after two or three visits, he persuaded Madame de Navarro to write her reminiscences, which he published with marked success in the magazine.
The editor was very desirous of securing something for his magazine that would delight children, and he hit upon the idea of trying to induce Lewis Carroll to write another Alice in Wonderland series. He was told by English friends that this would be difficult, since the author led a secluded life at Oxford and hardly ever admitted any one into his confidence. But Bok wanted to beard the lion in his den, and an Oxford graduate volunteered to introduce him to an Oxford don through whom, if it were at all possible, he could reach the author. The journey to Oxford was made, and Bok was introduced to the don, who turned out to be no less a person than the original possessor of the highly colored vocabulary of the White Rabbit of the Alice stories.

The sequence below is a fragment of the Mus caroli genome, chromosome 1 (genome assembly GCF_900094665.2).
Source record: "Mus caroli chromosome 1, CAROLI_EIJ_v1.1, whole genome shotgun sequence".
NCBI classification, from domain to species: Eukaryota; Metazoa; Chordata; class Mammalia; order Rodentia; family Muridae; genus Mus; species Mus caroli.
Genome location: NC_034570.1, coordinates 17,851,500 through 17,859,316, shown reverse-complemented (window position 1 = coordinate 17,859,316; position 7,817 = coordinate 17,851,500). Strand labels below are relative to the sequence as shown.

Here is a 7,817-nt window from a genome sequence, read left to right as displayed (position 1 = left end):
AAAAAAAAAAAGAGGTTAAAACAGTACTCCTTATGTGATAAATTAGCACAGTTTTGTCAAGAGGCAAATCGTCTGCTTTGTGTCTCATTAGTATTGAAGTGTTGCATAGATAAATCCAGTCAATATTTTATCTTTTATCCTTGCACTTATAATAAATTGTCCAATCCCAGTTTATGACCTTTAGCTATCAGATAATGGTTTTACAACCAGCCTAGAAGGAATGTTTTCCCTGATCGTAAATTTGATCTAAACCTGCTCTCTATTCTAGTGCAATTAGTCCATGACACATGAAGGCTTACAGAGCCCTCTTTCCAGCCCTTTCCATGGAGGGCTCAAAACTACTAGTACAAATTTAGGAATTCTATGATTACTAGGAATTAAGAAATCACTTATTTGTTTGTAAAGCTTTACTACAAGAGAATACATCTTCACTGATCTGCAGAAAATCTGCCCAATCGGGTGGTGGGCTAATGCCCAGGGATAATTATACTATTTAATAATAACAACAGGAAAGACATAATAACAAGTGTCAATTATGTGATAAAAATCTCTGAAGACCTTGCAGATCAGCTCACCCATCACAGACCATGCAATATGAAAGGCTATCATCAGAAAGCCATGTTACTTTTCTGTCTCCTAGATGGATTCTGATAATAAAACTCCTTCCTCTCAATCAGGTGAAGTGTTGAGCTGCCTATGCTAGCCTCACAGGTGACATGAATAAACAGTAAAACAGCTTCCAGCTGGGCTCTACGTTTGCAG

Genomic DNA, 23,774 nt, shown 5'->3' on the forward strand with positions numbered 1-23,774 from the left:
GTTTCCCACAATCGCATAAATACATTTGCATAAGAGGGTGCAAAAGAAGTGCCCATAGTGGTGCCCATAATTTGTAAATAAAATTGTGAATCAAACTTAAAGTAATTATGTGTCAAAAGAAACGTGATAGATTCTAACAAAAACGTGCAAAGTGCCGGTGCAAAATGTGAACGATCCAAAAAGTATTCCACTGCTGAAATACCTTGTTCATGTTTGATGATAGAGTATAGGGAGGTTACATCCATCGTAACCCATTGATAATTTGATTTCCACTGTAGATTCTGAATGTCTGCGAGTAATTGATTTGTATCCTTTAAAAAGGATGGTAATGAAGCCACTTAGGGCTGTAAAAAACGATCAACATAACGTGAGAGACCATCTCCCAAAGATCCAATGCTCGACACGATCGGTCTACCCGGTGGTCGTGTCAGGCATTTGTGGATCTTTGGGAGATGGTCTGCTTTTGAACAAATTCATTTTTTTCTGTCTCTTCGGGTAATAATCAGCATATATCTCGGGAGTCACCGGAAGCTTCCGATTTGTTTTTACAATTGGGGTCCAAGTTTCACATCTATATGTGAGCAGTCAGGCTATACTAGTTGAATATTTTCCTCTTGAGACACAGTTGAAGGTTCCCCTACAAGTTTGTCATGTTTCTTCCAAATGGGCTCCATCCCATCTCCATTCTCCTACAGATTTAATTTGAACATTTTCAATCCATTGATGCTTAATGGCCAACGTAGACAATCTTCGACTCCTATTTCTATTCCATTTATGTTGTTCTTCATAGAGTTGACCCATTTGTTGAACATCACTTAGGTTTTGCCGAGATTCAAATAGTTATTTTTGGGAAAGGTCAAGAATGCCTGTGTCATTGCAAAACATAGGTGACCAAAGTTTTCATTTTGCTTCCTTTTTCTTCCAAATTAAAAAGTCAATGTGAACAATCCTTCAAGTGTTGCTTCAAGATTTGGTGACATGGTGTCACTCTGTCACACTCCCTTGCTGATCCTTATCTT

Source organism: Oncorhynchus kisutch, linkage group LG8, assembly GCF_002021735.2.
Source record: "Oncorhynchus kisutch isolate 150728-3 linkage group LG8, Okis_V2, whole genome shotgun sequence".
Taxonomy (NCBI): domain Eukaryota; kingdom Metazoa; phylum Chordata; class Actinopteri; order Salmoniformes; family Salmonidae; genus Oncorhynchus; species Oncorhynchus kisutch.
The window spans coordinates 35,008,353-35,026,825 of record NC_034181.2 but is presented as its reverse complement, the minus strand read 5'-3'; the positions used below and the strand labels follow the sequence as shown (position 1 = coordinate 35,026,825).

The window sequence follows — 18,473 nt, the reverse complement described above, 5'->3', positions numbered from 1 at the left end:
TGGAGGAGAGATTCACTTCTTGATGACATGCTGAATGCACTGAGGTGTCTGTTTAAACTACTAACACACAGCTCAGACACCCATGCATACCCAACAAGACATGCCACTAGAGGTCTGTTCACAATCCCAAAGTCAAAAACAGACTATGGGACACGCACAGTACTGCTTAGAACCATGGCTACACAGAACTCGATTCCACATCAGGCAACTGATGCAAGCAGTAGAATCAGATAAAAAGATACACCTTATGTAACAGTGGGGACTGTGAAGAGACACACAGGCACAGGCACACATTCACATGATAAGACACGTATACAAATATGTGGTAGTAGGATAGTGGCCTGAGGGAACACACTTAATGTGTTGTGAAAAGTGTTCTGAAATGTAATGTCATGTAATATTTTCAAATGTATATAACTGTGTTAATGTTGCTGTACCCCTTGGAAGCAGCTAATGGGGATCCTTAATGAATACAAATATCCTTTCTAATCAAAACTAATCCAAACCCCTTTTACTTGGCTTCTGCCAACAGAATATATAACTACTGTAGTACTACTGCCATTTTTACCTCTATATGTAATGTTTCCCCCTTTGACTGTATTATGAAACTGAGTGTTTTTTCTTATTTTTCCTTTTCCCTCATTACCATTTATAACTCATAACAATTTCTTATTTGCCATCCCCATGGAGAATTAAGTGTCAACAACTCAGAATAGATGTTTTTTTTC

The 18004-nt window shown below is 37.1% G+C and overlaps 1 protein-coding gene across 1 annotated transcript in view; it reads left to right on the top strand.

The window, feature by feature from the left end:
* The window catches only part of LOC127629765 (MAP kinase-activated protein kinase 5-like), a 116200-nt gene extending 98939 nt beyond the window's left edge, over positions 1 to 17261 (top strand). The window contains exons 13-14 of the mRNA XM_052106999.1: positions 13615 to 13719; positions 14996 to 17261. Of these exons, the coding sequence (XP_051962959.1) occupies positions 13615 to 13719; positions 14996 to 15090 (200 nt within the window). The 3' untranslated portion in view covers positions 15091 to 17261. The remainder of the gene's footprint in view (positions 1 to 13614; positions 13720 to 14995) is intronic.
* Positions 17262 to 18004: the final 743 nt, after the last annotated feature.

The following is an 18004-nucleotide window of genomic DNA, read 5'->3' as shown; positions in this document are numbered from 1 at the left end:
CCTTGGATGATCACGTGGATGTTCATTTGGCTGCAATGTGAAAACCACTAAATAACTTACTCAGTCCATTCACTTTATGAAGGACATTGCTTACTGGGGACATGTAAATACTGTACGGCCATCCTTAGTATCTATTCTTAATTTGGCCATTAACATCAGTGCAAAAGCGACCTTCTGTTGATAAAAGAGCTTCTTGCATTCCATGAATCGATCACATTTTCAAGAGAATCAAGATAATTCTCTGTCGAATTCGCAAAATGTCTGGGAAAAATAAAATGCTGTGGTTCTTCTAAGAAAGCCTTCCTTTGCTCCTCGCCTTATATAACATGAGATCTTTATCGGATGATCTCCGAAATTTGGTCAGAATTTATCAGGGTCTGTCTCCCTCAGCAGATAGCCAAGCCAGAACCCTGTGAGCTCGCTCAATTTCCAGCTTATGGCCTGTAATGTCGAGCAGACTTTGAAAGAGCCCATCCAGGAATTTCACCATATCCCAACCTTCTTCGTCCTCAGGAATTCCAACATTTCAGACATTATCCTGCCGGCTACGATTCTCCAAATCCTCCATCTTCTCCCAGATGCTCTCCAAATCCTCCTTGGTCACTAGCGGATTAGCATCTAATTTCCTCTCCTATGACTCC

Impossible, immediately declared the don. You couldnt persuade Dodgson to consider it. Bok, however, persisted, and it so happened that the don liked what he called American perseverance.
Well, come along, he said. Well beard the lion in his den, as you say, and see what happens. You know, of course, that it is the Reverend Charles L. Dodgson that we are going to see, and I must introduce you to that person, not to Lewis Carroll. He is a tutor in mathematics here, as you doubtless know; lives a rigidly secluded life; dislikes strangers; makes no friends; and yet withal is one of the most delightful men in the world if he wants to be.
But as it happened upon this special occasion when